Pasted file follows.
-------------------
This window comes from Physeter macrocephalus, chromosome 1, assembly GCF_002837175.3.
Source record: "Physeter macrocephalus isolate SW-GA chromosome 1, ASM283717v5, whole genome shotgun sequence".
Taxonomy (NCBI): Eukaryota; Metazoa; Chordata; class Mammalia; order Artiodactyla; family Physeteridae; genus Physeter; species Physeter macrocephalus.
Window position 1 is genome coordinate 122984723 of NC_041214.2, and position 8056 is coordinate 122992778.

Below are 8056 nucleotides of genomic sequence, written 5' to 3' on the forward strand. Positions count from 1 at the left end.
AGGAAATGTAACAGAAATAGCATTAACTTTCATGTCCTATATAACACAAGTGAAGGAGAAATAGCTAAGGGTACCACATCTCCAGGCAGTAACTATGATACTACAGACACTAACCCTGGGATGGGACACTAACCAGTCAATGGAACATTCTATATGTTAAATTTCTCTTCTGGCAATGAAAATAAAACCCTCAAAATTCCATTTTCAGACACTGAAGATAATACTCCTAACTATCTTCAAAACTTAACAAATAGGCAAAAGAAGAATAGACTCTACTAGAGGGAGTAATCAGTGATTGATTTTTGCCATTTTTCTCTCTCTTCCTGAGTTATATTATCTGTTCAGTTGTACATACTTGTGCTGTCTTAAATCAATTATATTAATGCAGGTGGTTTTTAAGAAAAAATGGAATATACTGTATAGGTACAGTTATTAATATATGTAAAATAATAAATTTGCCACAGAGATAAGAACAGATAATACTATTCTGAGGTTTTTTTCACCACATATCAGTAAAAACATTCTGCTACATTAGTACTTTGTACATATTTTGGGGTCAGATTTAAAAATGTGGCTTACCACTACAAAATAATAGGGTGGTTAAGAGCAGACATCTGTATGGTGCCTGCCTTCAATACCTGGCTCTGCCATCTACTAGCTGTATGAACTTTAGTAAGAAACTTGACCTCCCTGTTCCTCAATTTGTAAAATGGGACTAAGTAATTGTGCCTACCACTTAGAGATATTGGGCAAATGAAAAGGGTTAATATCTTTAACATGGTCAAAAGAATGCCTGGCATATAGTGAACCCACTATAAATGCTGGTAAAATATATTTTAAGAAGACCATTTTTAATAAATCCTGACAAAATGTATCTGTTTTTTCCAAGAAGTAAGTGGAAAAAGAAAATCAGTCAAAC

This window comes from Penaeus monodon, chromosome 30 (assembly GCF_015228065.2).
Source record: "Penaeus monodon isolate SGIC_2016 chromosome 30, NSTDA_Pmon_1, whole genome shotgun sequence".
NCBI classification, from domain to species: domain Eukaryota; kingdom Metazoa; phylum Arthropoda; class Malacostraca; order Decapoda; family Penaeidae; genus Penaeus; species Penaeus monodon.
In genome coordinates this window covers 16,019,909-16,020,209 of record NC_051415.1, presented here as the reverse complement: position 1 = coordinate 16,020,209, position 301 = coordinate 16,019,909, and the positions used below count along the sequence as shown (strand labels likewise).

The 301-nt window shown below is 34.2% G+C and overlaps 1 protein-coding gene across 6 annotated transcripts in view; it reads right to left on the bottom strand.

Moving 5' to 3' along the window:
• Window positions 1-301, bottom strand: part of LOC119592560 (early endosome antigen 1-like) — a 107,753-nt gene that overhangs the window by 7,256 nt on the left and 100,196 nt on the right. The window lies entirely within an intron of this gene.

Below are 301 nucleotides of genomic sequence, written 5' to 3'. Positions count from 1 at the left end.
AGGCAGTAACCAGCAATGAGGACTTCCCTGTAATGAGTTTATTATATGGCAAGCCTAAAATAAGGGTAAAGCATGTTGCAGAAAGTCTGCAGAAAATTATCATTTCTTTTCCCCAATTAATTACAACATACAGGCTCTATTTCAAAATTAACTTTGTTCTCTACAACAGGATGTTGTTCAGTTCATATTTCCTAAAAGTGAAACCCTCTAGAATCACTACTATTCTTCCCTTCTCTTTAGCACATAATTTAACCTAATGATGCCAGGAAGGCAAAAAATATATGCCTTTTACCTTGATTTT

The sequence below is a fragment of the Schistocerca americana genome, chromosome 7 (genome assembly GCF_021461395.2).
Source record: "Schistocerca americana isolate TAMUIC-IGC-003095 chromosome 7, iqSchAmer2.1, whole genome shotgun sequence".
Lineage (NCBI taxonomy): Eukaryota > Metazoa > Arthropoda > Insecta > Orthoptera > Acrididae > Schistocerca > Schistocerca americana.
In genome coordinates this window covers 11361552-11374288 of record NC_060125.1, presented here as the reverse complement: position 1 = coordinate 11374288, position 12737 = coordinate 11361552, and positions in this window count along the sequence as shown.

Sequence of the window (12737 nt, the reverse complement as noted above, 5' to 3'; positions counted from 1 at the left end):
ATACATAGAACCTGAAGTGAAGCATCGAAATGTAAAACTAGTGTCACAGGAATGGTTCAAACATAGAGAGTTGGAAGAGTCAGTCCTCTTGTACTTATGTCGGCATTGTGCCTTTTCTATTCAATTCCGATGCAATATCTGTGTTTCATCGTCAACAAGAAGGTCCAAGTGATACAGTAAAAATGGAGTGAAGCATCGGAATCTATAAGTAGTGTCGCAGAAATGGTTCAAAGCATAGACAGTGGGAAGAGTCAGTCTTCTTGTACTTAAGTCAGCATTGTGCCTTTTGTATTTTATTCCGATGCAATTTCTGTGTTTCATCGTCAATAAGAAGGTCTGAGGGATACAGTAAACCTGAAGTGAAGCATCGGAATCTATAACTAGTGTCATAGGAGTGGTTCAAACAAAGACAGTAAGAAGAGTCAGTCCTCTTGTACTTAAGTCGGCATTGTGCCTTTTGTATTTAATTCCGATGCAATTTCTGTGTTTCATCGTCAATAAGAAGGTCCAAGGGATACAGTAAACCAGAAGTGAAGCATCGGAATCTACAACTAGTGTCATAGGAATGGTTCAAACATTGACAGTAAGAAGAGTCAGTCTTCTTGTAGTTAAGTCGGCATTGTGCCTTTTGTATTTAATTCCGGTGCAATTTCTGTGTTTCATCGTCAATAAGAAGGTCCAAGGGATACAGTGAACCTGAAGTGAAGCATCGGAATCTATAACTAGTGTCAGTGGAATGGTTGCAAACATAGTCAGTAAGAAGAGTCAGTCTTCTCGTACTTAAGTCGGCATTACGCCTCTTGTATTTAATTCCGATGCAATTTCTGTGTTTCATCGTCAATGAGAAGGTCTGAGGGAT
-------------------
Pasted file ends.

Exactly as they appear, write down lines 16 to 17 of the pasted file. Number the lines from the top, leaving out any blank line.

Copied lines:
The sequence below is a fragment of the Schistocerca americana genome, chromosome 7 (genome assembly GCF_021461395.2).
Source record: "Schistocerca americana isolate TAMUIC-IGC-003095 chromosome 7, iqSchAmer2.1, whole genome shotgun sequence".